Building A Better Bag - Easy Quilting

Kris Poor Building a Better Bag

Let’s keep going with the better bag series; a series of blog posts that takes a basic bag and levels it up. We will add details to the bag as we go along. Time to get started! We are using the “A Novel Approach” bag pattern. This bag was designed to use those small novelty squares in the pockets. It is a quilted tote – pretty basic, but pretty useful! If you are following along, you can use the techniques that we show here to any bag!

I am using QT Fabric’s On Painted Wings panel combined with the Euphoria line. Love the bright and fresh factor of these fabrics! 

This week, let’s talk about quilting with Bosal In-R-Form Plus. Last week we talked about fusing the  double sided fusible foam and this week, we’ll talk about quilting it. 

First off, what needle should be used when quilting with foam? In our case, we are quilting through the main outer fabric, as well as the lining and the foam. I would go with a size 90 needle, either a Microtex Sharp or a Topstitch needle. Both needles will ensure that you get good stitch formation.

For this project, I am using a walking or even-feed foot. Even though you have fused everything together, a walking foot ensures better results. A walking foot has a set of feed dogs on the bottom, and on the top. This helps to grip the fabric and move it through the machine more evenly, which is especially helpful when thicker layers.

How to mark the design? For this project, I used 1-1/2” blue masking tape. It’s a simple and re-useable option. Let’s get into it! I am quilting an on-point cross hatch design. You can also use this same technique to create loads of other designs. Start by laying a long ruler across the fused piece, aligning the 45-degree line with the bottom of the piece. Lay a piece of masking tape beside the ruler and you have started marking your design.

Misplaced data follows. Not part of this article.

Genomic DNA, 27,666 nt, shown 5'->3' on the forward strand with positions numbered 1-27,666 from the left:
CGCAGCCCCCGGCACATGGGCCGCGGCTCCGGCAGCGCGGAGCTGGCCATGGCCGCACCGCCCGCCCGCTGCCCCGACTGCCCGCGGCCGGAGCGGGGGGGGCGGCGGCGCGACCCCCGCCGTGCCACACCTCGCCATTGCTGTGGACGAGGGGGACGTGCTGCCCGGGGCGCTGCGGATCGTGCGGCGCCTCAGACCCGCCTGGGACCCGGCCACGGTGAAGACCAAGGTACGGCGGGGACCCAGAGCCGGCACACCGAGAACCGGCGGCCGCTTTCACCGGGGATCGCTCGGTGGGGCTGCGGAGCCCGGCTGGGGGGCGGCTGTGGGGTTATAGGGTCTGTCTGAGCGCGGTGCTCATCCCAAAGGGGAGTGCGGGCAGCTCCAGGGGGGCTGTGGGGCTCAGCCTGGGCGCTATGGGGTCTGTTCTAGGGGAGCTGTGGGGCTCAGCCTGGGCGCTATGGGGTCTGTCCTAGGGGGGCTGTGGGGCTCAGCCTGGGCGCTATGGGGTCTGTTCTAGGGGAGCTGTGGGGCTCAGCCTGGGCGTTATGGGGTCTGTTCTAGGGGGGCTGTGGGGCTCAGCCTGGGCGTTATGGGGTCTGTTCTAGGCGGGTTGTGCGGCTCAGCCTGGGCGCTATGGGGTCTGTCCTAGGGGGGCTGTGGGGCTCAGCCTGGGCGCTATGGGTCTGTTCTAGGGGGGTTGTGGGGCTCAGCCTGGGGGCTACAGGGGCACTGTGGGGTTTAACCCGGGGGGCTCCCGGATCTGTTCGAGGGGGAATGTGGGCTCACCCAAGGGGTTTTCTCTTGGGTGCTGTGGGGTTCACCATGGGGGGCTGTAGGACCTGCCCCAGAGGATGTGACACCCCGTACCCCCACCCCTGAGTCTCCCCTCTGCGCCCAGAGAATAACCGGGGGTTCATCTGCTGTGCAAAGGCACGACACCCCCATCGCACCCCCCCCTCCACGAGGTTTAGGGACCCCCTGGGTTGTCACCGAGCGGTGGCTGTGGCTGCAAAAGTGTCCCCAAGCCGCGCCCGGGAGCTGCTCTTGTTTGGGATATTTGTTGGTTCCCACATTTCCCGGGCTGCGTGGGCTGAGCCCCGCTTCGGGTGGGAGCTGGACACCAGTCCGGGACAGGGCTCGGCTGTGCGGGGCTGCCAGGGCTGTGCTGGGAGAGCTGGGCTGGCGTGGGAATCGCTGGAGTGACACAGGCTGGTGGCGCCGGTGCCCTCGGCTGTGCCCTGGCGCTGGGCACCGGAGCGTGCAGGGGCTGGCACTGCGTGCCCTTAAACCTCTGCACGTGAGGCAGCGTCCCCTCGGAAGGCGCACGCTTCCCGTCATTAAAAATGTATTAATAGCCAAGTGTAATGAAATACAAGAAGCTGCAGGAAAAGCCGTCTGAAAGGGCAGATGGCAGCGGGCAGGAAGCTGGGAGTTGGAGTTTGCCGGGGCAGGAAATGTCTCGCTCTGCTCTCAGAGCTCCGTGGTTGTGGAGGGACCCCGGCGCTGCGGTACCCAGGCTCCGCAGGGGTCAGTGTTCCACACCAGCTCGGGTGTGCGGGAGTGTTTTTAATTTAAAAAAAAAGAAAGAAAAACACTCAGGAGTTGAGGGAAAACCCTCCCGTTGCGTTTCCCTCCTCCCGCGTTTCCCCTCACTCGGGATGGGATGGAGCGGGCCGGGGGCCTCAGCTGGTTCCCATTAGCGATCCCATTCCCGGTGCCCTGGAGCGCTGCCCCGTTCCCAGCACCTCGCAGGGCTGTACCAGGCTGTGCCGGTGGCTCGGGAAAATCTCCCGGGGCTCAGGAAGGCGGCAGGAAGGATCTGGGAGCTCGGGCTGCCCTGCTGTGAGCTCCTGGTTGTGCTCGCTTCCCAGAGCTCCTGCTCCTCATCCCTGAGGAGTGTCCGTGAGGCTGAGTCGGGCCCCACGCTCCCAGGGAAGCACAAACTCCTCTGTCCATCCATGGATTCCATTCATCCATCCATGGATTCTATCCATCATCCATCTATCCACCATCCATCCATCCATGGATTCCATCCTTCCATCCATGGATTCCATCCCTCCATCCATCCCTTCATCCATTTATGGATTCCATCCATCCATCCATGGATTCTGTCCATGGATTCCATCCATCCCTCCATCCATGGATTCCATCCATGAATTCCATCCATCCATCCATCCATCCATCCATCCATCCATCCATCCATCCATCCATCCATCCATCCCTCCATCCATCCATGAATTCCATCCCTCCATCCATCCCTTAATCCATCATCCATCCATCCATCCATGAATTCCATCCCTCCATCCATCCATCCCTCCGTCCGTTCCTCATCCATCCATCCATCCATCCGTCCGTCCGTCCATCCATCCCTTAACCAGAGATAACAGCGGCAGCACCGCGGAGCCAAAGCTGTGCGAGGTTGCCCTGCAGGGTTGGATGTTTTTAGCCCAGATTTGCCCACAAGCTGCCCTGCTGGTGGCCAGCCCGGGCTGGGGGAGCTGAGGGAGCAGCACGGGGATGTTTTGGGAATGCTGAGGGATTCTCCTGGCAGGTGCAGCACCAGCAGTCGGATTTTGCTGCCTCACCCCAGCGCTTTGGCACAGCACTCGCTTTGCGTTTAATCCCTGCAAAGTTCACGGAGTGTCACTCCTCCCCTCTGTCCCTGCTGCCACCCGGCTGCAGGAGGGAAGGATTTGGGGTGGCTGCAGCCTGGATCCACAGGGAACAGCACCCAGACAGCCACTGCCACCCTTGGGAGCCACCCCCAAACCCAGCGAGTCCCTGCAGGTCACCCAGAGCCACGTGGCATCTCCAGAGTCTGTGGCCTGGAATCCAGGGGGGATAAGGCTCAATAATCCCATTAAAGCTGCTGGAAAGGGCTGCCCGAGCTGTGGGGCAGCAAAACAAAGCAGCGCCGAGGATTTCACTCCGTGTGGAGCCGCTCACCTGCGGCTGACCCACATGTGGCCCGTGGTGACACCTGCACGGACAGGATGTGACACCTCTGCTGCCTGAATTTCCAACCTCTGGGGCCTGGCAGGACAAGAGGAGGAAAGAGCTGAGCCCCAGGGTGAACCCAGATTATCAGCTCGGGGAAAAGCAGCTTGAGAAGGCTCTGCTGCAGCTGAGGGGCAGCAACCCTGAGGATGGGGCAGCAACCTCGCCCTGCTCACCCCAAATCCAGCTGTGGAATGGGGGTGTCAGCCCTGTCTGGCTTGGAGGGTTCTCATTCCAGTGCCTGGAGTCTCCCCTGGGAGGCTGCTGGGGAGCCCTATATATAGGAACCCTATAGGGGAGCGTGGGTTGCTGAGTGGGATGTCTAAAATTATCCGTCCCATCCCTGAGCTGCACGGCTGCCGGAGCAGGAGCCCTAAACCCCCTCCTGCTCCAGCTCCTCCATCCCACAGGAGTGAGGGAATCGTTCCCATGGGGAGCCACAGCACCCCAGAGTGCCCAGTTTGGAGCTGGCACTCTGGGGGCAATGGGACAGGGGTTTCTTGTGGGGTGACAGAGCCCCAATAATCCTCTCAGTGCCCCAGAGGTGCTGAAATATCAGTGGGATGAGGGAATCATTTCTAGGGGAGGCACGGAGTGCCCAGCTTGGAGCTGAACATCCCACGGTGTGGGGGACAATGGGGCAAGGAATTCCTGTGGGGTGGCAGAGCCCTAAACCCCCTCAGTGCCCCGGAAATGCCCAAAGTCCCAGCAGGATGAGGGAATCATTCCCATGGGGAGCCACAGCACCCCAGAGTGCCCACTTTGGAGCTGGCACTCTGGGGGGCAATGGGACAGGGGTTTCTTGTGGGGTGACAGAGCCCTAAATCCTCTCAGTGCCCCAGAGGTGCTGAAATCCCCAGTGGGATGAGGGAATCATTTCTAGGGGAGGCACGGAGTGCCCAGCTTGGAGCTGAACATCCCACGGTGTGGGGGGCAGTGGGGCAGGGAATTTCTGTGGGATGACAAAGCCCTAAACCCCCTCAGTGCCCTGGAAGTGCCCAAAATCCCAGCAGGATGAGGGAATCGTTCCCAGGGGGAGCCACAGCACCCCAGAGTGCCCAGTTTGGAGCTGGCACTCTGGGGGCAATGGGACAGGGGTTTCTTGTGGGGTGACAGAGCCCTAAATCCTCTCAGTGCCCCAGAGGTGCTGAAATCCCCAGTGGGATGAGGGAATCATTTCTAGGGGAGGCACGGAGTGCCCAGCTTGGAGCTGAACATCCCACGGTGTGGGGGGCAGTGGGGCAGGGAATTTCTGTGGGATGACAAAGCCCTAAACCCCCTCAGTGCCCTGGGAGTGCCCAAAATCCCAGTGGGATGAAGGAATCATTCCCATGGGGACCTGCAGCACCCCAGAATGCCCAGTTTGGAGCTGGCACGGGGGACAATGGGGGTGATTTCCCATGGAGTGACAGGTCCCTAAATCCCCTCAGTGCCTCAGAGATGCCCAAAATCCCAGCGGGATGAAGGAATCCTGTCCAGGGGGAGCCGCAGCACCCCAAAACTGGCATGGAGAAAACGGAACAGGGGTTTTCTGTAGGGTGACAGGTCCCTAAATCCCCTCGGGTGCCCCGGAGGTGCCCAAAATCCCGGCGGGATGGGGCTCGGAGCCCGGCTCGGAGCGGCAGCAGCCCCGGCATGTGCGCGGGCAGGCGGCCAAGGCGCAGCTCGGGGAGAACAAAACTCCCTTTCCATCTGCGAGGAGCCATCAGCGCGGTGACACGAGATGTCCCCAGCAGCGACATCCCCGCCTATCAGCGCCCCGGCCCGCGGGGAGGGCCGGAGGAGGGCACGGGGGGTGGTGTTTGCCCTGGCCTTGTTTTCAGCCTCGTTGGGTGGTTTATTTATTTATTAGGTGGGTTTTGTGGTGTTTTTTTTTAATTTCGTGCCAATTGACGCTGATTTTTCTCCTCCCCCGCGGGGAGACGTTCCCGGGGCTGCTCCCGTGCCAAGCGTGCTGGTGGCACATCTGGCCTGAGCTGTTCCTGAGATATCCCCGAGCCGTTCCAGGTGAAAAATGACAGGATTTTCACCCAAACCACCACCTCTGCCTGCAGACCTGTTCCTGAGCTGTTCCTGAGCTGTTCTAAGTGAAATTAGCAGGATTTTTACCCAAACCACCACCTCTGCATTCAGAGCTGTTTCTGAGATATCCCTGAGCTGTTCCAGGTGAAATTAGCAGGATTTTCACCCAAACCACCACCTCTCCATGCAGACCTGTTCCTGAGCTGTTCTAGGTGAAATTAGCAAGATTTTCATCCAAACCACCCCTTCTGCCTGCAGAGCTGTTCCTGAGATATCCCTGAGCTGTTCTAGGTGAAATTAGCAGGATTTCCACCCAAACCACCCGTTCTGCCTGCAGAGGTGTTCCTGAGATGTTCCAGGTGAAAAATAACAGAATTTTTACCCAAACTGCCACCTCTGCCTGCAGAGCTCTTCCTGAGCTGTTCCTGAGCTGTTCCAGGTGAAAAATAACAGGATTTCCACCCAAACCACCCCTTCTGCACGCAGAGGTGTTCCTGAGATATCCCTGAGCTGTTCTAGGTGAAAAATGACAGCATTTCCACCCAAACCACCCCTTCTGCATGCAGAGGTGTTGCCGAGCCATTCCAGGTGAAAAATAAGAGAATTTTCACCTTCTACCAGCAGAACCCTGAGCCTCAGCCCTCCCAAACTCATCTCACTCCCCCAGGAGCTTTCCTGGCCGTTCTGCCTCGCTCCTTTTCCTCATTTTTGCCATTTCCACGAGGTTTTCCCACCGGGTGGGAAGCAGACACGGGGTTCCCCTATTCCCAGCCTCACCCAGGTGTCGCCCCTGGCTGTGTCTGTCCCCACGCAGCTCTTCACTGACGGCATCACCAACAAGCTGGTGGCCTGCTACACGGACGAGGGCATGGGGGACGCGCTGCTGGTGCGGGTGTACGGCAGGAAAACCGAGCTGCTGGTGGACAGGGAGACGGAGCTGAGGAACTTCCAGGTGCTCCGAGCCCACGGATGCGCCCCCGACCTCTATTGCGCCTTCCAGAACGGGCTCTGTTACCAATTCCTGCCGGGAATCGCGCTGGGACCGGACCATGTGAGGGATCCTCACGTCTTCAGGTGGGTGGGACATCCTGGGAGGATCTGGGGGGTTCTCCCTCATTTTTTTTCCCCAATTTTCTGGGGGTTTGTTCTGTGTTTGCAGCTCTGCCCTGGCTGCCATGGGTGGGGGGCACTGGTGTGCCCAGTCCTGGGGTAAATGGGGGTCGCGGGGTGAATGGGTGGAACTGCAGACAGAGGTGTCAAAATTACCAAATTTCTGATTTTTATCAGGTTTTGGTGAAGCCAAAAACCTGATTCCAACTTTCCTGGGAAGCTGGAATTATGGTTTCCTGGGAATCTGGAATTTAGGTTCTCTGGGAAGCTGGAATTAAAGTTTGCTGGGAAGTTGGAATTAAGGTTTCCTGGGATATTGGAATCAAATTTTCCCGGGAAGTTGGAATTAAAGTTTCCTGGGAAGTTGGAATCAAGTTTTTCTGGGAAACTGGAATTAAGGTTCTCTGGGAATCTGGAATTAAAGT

With your walking foot attached, stitch right beside the masking tape. I lengthened my stitch to 2.8-mm, this is my personal preference, because I want to see the quilting. I used a 40-wt thread here.

Now stitch a line ¼” away from the first – I love the double lines of quilting. 

Repeat this process on the other side of the tape, and then reposition the tape beside the last row that was quilted. 

Quilt across the entire fused piece. I can get one side of the tote done with one piece of tape (and yes, it gets a little fuzzy at the end!!).

Here is the piece quilted in the first direction:

Repeat this process, quilting in the opposite direction. Lay the ruler out on the piece, this time align the 45-degree line with the side of the piece, so that you are creating that cross-hatch. So classic!

Repeat the quilting so that you have quilting in both directions. Here is a close-up of the quilting.

And here are the front and the back of the Novel Approach Tote – all quilted and ready for pockets and straps. We'll tackle that next week!

Quilting Take-aways: 

  • Use a walking foot for even feed and beautiful stitches. 
  • Lengthen your stitch; stitches that are too short may create a stiffer feel. 
  • Masking tape is a reliable way to create quilt designs – and no marking to remove!
  • Apply this technique to other quilting designs: think chevrons, diamonds, channel quilting - the possibilities are endless!

Next week, we’ll talk about making straps and putting pockets on this tote! Thanks for stopping by!   -Kris

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